This year's flu is setting hospital records: What parents need to know

The goods news? There are ways to minimize your child's chances of catching the flu.

This year's flu is setting hospital records: What parents need to know

We made it through the holiday season, but we still have flu season to deal with. Don't panic though, mama—while this flu season is quite bad and has been fatal for some children it is not considered a pandemic. But there are a few things parents need to know about this particular influenza season.

According to CNN, the flu initially struck the Southeast, including states like Texas, Georgia, Louisiana, Alabama and Mississippi early in the season—but now, the Northeast is seeing high levels of flu activity, with New York, New Jersey, Connecticut and Pennsylvania reaching particularly high levels.

CNN also reports that NYU Langone Health has seen a higher volume of flu patients recently—the week of December 29 alone saw a whopping 270 patients (both adults and children) in the emergency room and affiliated clinics.

The goods news? There are ways to minimize your child's chances of catching the flu.

If your family hasn't received the flu shot yet, it's definitely worth considering, because this year's immunization is working and it's not too late to get it. The flu shot is not 100% effective in all cases, so even if your family is immunized there is still a chance you'll get sick, but experts say those who get the flu after getting the shot experience milder symptoms than those who are not immunized.

There are a few things you can do to maximize flu prevention in your household:

1. Insist on good hand hygiene

It's said often, but for good reason. We really do need to be diligent about making sure everyone is washing their hands properly at this time of year. And it doesn't hurt to throw some alcohol-based hand sanitizer in your bag for those times when there's no sink in sight.

2. Teach kids to keep their hands away from their face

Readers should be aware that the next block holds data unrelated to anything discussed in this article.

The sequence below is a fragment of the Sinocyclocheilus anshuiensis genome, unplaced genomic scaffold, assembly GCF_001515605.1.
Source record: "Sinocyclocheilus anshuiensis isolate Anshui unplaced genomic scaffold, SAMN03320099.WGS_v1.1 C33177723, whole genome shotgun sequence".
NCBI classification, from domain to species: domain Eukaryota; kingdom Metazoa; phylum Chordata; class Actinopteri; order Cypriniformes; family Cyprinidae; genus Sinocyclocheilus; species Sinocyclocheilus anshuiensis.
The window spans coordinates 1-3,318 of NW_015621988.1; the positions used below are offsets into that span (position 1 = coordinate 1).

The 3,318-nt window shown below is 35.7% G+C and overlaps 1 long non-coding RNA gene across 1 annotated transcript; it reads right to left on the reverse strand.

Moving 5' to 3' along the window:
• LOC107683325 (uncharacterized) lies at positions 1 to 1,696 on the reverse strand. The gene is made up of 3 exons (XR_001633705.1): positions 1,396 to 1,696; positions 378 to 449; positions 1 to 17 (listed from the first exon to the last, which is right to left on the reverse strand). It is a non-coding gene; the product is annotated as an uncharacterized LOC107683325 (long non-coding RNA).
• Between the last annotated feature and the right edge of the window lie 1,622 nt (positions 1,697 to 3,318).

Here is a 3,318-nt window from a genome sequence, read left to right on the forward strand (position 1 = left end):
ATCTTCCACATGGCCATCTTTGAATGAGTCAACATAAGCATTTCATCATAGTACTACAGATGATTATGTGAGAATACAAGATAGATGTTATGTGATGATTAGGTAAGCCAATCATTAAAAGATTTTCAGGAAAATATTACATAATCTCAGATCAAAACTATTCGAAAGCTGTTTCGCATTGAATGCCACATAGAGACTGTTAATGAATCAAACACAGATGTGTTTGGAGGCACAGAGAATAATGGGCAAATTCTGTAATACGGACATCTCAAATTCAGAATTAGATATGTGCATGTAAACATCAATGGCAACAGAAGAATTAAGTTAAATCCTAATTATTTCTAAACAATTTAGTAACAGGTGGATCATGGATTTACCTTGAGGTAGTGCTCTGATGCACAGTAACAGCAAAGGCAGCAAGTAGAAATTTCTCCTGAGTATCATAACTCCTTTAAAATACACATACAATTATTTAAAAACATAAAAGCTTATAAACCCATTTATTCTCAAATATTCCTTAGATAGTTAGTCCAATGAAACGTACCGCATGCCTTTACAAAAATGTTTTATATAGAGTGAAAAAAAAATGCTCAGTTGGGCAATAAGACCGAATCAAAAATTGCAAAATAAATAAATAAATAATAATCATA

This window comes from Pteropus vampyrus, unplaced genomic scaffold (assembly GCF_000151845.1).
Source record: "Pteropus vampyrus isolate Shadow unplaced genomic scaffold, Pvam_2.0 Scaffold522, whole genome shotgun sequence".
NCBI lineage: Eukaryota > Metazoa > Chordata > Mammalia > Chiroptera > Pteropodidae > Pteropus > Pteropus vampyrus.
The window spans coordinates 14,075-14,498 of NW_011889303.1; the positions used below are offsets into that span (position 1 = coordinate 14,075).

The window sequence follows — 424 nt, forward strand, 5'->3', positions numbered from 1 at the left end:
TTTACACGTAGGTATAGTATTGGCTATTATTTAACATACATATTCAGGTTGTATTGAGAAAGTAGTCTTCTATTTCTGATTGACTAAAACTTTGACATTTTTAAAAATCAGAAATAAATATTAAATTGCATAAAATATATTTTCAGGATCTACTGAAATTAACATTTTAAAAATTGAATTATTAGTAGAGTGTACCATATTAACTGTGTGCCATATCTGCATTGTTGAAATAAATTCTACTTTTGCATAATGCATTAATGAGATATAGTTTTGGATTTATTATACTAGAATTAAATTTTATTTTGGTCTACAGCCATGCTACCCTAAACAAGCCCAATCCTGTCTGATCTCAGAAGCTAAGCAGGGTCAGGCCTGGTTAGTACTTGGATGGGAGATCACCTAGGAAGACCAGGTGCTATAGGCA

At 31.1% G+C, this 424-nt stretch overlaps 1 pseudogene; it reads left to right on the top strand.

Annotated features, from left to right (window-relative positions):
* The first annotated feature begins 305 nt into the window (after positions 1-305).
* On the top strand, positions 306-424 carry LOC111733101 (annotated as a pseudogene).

We touch so many things over the course of the day and can only clean our hands so often, so the best way to keep germs out of kid's mouths, noses and eyes is to teach them to keep their hands away from them. Even for a lot of adults, touching one's face is a hard habit to break, but if we're consistent about it we can reduce our exposure to viruses that linger on door handles and shopping carts.

3. Clean your environment (and your phone)

The CDC recommends routinely cleaning frequently touched objects and surfaces (like doorknobs and phones) to remove germs your family might have tracked home from work or school.

4. Get some sleep

We know it's hard for parents to prioritize their own sleep, but if you can shut off your phone a little earlier tonight, do it. According to the CDC, getting plenty of sleep, along with exercise, fluids and nutritious foods can help prime our bodies to fend off viruses.

5. Teach kids to cover their nose when a sneeze comes on

If your child comes down with something, teach them to keep the virus to themselves (as much as possible) by covering their nose and mouth with a tissue when you have to sneeze or cough and washing their hands afterward.

6. Avoid close contact with people who are sick

It is not rude to tell people to stay away from your family if they are sick (especially if you've got a newborn). If someone is fighting a virus, reschedule your visit for a few weeks from now, when they'll hopefully be feeling better.

No one can be totally, 100% protected from the flu, but we can and should take precautions, and parents should check with their pediatrician if they suspect their child has the flu.

Unlike colds, which tend to come on over a couple of days, the flu typically hits suddenly.

If you think your child may be developing flu-like symptoms, a call to the pediatrician is definitely in order. Pediatricians recommend parents seek immediate medical attention for kids who are finding it hard to breathe or are becoming confused or having a difficult time interacting with others.

Parents don't need to panic about this flu season, but we should be prepared and proactive.

[A version of this post was originally published January 9, 2019. It had been updated.]

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